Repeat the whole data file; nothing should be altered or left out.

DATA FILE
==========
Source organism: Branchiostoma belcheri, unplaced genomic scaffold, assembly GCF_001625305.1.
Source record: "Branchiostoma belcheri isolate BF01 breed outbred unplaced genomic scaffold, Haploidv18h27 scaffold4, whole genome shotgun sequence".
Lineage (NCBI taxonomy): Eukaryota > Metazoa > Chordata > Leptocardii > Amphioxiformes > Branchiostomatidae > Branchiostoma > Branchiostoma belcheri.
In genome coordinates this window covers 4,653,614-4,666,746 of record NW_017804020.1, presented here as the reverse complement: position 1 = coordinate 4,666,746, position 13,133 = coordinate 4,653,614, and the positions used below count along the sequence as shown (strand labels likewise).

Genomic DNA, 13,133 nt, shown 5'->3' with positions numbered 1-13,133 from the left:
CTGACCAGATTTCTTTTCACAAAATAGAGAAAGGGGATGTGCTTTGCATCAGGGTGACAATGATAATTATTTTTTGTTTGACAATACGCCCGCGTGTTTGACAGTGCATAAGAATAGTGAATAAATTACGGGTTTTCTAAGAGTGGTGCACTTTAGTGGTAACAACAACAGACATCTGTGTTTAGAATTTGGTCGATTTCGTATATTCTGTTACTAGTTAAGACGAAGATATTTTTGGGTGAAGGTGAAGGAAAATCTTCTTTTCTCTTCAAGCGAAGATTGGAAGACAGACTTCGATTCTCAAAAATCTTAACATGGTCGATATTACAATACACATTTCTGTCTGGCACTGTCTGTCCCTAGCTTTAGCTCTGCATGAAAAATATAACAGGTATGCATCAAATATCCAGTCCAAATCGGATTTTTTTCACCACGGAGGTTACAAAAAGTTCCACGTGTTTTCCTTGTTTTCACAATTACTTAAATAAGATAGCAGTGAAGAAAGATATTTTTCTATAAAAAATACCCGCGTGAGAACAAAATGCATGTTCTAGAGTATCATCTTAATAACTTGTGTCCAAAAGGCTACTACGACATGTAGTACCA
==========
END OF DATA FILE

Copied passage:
Source organism: Branchiostoma belcheri, unplaced genomic scaffold, assembly GCF_001625305.1.
Source record: "Branchiostoma belcheri isolate BF01 breed outbred unplaced genomic scaffold, Haploidv18h27 scaffold4, whole genome shotgun sequence".
Lineage (NCBI taxonomy): Eukaryota > Metazoa > Chordata > Leptocardii > Amphioxiformes > Branchiostomatidae > Branchiostoma > Branchiostoma belcheri.
In genome coordinates this window covers 4,653,614-4,666,746 of record NW_017804020.1, presented here as the reverse complement: position 1 = coordinate 4,666,746, position 13,133 = coordinate 4,653,614, and the positions used below count along the sequence as shown (strand labels likewise).

Genomic DNA, 13,133 nt, shown 5'->3' with positions numbered 1-13,133 from the left:
CTGACCAGATTTCTTTTCACAAAATAGAGAAAGGGGATGTGCTTTGCATCAGGGTGACAATGATAATTATTTTTTGTTTGACAATACGCCCGCGTGTTTGACAGTGCATAAGAATAGTGAATAAATTACGGGTTTTCTAAGAGTGGTGCACTTTAGTGGTAACAACAACAGACATCTGTGTTTAGAATTTGGTCGATTTCGTATATTCTGTTACTAGTTAAGACGAAGATATTTTTGGGTGAAGGTGAAGGAAAATCTTCTTTTCTCTTCAAGCGAAGATTGGAAGACAGACTTCGATTCTCAAAAATCTTAACATGGTCGATATTACAATACACATTTCTGTCTGGCACTGTCTGTCCCTAGCTTTAGCTCTGCATGAAAAATATAACAGGTATGCATCAAATATCCAGTCCAAATCGGATTTTTTTCACCACGGAGGTTACAAAAAGTTCCACGTGTTTTCCTTGTTTTCACAATTACTTAAATAAGATAGCAGTGAAGAAAGATATTTTTCTATAAAAAATACCCGCGTGAGAACAAAATGCATGTTCTAGAGTATCATCTTAATAACTTGTGTCCAAAAGGCTACTACGACATGTAGTACCA